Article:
This is a misapplication or misunderstanding of the purpose of the document you are reading.
If your SMTP server uses your own public IP address
This is about a server that uses your own public IP address. AWS IPs do not meet that criterion.
The instructions you followed are for IP address space that you control, or that has been delegated to you by your ISP. They are not applicable to elastic IP addresses. You "don't need to use Route 53," as shown in the quote below -- in this case -- would have been more correctly written here as you can't use Route 53 in this case.
Most of the document does not apply to IP addresses owned/controlled by AWS. The only AWS-allocated public IP addresses that are configurable with custom reverse-DNS are elastic IP addresses, and a different process applies (from the same document) --
If you are using an Elastic IP address for your server, you can configure the reverse DNS record of your Elastic IP address by submitting a Request to Remove Email Sending Limitations (root account credentials required), and you don't need to use Amazon Route 53.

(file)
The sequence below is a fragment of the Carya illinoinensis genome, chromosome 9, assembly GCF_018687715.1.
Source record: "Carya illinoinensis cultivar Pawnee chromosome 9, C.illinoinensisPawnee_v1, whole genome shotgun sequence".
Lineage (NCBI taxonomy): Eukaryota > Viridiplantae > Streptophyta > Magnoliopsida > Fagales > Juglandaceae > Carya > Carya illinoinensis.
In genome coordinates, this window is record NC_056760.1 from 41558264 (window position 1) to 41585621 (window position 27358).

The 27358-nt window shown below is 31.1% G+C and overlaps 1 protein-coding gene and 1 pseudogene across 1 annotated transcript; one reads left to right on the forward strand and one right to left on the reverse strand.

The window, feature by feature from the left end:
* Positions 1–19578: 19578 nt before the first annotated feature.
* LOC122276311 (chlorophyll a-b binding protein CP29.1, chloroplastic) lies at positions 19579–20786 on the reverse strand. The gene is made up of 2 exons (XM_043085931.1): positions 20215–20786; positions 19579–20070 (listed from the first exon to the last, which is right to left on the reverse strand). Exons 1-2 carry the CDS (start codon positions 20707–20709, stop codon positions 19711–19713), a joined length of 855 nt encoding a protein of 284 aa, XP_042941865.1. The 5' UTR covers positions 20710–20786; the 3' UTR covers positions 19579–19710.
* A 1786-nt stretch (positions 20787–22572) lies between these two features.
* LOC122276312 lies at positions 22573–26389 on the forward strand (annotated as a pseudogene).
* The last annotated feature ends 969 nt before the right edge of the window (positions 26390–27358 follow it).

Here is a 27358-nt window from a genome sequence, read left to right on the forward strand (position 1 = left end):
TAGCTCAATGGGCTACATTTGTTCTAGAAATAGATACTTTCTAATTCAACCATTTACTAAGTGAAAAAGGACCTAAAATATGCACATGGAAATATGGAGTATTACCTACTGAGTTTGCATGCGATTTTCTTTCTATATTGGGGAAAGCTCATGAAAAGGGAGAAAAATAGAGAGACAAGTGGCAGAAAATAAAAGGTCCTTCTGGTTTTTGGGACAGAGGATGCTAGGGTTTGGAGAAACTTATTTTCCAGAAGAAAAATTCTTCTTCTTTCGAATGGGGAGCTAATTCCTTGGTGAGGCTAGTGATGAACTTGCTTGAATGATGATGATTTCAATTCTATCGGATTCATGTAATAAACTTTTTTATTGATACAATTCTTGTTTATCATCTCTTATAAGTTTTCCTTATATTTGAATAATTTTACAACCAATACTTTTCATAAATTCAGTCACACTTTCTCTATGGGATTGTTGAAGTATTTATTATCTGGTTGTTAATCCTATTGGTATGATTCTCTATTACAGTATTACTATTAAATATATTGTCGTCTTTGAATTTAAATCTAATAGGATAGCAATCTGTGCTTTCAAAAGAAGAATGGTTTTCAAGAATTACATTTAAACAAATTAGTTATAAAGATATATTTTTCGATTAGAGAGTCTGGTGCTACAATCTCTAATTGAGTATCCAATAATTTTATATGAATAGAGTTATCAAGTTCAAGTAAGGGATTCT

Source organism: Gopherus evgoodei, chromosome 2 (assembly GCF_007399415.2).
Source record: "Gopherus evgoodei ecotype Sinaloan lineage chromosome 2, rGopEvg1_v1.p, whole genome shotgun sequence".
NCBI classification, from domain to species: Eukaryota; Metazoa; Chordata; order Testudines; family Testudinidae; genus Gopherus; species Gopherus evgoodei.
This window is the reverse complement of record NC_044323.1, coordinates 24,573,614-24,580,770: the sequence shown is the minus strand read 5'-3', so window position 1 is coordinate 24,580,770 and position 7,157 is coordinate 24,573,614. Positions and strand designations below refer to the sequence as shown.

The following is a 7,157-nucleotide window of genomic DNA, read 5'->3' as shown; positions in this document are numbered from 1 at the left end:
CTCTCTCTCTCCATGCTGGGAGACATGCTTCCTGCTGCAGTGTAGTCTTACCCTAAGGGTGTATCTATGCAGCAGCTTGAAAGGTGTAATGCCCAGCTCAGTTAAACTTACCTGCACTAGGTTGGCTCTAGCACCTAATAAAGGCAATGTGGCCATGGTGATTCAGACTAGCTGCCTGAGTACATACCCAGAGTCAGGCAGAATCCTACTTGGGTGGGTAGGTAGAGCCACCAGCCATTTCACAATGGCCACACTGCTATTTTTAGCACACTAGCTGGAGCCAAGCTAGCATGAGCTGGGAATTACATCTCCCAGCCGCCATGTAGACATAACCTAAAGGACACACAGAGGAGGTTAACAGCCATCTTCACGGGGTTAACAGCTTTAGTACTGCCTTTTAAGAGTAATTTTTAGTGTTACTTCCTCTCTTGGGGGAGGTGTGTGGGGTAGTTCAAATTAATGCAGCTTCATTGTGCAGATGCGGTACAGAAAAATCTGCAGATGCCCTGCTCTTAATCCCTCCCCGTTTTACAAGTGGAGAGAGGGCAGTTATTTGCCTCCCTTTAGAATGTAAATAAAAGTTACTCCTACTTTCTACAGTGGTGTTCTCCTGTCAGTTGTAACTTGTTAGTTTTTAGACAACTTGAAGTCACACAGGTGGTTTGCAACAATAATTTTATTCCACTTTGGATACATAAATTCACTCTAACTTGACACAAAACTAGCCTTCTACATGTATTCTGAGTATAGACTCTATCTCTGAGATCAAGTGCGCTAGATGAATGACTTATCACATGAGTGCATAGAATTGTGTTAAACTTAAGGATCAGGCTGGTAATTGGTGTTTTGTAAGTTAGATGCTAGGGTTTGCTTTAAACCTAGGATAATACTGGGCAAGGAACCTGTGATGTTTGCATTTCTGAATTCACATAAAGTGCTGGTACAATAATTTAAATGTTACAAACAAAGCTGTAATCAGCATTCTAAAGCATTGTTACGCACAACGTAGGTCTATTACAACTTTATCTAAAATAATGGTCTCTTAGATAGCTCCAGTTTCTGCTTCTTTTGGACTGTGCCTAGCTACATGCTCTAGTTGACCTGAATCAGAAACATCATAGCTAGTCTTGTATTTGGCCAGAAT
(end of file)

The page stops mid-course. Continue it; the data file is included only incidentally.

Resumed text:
Allocate an elastic IP and and configure an A record, such as
smtp.example.com using that Elastic IP... then you can use the request form and AWS support will configure the reverse records for you, matching the A record.
The example IP (192.168.1.2) looks like an internal IP address, is this correct, or should I use the SMTPs public IP?
The example is not applicable to you, but you would always use the public IP address on the Internet. Private addresses are not relevant outside your network.
Why did amazon remove the last two digits from the IP in the hosted zone?
That is how reverse DNS is implemented, when you control an entire block of the size we casually refer to as "Class-C" (a CIDR /24, mask 255.255.255.0, 256 addresses). The reverse record for 220.127.116.11 is 18.104.22.168.in-addr.arpa, which is hostname "1" in the "0.113.203.in-addr.arpa" zone. But not applicable, here.
I answered a similar question on Stack Overflow.